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World Health Day 2022 – Our Planet, Our Health

6 April 2022

“Are we able to reimagine a world where clean air, water and food are available to all?

Where economies are focused on health and well-being?

Where cities are liveable and people have control over their health and the health of the planet?”

World Health Organization

Anithun Ali washes clothes in Zanzibar. Credit: SCI Foundation/William Mgobela

World Health Day 2022 will focus on what’s needed to keep humans and planet healthy, promoting a move to societies that focus on well-being and not just economic success.

The World Health Organization (WHO) estimates over 13 million deaths a year are attributable to avoidable environmental causes. As they point out, the climate crisis is a health crisis and the current way in which human health is conceptualised and addressed does not match up to the complexity of the real world.

Healthy societies need healthy ecosystems

The WHO constitution sets out to achieve a complete physical, mental and social well-being and not merely the absence of disease and infirmity. Health is a fundamental human right and healthy societies rely on well-functioning ecosystems for clean air, fresh water, medicines and food security. If we want to create sustainably healthy societies then we must tackle the inequity that exists when utilising our planets finite resources.

Economic resources, when compared to ecological ones for example, are prioritised by governments and organisations across the world, with economic success rewarded with a seat at the G7 or G20 tables for countries clambering for global influence. While there is a strong argument for investment in health as part of economic growth through stronger human capital and costs savings, uptake of this argument has been slow.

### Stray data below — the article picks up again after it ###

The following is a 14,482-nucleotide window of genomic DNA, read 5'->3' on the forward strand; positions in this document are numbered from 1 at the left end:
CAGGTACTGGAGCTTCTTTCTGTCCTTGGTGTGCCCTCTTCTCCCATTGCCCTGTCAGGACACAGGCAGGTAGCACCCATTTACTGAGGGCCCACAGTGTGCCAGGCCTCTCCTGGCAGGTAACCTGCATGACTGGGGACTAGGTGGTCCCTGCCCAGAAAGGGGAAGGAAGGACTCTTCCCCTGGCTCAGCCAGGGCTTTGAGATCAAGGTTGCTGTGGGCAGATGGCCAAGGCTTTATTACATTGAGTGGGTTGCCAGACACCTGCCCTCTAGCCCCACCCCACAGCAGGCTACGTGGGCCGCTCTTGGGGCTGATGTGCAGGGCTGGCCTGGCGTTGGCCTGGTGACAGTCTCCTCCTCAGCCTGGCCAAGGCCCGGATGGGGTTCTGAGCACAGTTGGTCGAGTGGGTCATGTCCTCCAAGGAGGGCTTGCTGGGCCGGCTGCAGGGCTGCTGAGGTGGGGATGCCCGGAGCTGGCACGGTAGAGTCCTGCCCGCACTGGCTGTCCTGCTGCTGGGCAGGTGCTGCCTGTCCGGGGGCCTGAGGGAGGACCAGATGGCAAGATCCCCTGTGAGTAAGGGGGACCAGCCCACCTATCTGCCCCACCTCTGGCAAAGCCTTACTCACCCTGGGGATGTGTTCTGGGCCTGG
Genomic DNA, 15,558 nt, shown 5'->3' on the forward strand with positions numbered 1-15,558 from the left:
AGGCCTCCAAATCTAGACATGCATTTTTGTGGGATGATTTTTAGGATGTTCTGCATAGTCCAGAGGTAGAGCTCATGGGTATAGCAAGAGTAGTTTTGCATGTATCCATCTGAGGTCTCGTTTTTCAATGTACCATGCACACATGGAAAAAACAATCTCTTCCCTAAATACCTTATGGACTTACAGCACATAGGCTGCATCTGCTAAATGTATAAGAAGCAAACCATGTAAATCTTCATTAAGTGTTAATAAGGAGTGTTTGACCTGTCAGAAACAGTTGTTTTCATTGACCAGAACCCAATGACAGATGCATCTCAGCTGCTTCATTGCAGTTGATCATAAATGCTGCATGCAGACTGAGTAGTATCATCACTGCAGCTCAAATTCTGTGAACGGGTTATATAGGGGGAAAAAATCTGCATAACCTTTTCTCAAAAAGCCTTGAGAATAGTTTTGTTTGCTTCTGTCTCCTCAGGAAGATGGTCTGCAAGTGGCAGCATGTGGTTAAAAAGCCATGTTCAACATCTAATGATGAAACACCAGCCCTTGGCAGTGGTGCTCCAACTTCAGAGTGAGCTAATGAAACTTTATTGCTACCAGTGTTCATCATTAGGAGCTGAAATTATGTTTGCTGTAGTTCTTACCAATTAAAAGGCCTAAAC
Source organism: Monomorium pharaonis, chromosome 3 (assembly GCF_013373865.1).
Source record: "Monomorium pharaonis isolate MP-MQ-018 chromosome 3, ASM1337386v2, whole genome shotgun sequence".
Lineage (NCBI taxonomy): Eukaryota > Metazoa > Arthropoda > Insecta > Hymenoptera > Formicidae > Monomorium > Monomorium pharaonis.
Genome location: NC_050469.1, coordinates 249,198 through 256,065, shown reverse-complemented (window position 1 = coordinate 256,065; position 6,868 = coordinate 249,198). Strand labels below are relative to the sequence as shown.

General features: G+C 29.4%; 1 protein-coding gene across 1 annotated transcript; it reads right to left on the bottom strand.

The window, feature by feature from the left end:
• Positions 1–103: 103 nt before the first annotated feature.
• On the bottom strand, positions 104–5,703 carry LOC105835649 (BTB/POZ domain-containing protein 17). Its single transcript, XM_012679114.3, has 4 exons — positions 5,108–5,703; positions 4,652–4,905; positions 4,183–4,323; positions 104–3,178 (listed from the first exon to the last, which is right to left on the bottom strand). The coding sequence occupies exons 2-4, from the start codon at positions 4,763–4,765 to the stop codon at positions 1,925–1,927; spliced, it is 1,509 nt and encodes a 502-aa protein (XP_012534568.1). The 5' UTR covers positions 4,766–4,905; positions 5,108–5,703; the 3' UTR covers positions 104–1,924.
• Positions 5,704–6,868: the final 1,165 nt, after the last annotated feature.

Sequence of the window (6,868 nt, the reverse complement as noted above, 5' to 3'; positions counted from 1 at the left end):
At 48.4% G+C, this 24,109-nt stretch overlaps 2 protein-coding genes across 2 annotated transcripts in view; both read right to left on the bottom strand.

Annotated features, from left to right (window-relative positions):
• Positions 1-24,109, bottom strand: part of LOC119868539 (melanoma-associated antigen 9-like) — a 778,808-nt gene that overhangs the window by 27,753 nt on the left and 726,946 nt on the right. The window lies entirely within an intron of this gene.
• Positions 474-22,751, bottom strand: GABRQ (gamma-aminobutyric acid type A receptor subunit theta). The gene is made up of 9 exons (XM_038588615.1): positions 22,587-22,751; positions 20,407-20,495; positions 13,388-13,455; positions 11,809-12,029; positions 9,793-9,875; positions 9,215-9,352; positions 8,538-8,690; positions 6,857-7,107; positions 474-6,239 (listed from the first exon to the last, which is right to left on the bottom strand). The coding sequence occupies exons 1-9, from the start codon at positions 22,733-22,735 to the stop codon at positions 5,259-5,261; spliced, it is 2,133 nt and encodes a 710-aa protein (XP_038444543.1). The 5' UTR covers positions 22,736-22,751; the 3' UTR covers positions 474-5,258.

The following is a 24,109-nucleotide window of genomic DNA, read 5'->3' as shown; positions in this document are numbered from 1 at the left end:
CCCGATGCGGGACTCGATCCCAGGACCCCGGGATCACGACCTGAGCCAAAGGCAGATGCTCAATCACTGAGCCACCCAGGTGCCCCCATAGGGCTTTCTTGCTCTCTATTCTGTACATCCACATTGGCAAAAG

Despite the ubiquitous draw of GDP as a measure of national development, there are, however, alternative concepts in economics that better recognise health and sustainability. Increasingly,  circular- or well-being related economic approaches are gaining momentum alongside movements such as Buen Vivir which avoid putting any economic value on national wellbeing.

The One Health concept

The manmade dam in Keranso, Shone Woreda in Hadiya Zone traps water from the previous rainy season which the local community uses for washing clothes, bathing, swimming and taking home for household chores, as well as to provide water for their cattle. The pond is also home to freshwater snails that host schistosomiasis, otherwise known as bilharzia. © SCI Foundation/Indrias G. Kassaye

Within the global health community, the One Health concept offers new ways of thinking to help develop systems and approaches that help everyone towards better health and well-being without harming our ecosystems.

At SCI Foundation, we are exploring new approaches to tackling Neglected Tropical Diseases (NTDs) which recognise that the health of humans, animals and environment are inextricably linked. Traditional approaches see human health interventions as independent from their counterparts in animal or environmental health. Even within human health, there is further division by specialities or specific diseases into isolated siloes, limiting collaboration or knowledge sharing.

There have of course been great gains from specialisation in advancing our medical understanding, but this has often been at the expense of other approaches and I’m not sure this narrow approach can deliver on the demands of our modern world.

 A One Health approach to maximise our resources

Our siloed health system struggles to make best us of the limited resources in NTDs and can lead to missed opportunities for improving health across whole ecosystems. The 10-year NTD road map released in 2021 called for cross-cutting approaches to deliver ambitious disease control, elimination, and eradication targets by 2030.

As part of efforts to operationalise the road map, SCIF together with other members of the NTD NGO Network supported a WHO companion document to the road map, which set out the actions needed to deliver the ‘One Health’ approach for NTDs.

The One Health companion document sets out priorities for countries, international organisations and non-state actors to be able to collaborate and coordinate, maximising the impact of health interventions by working together across sectors, despite any structural barriers that exist.

Read the One Health companion document here or watch back the WHO launch webinar.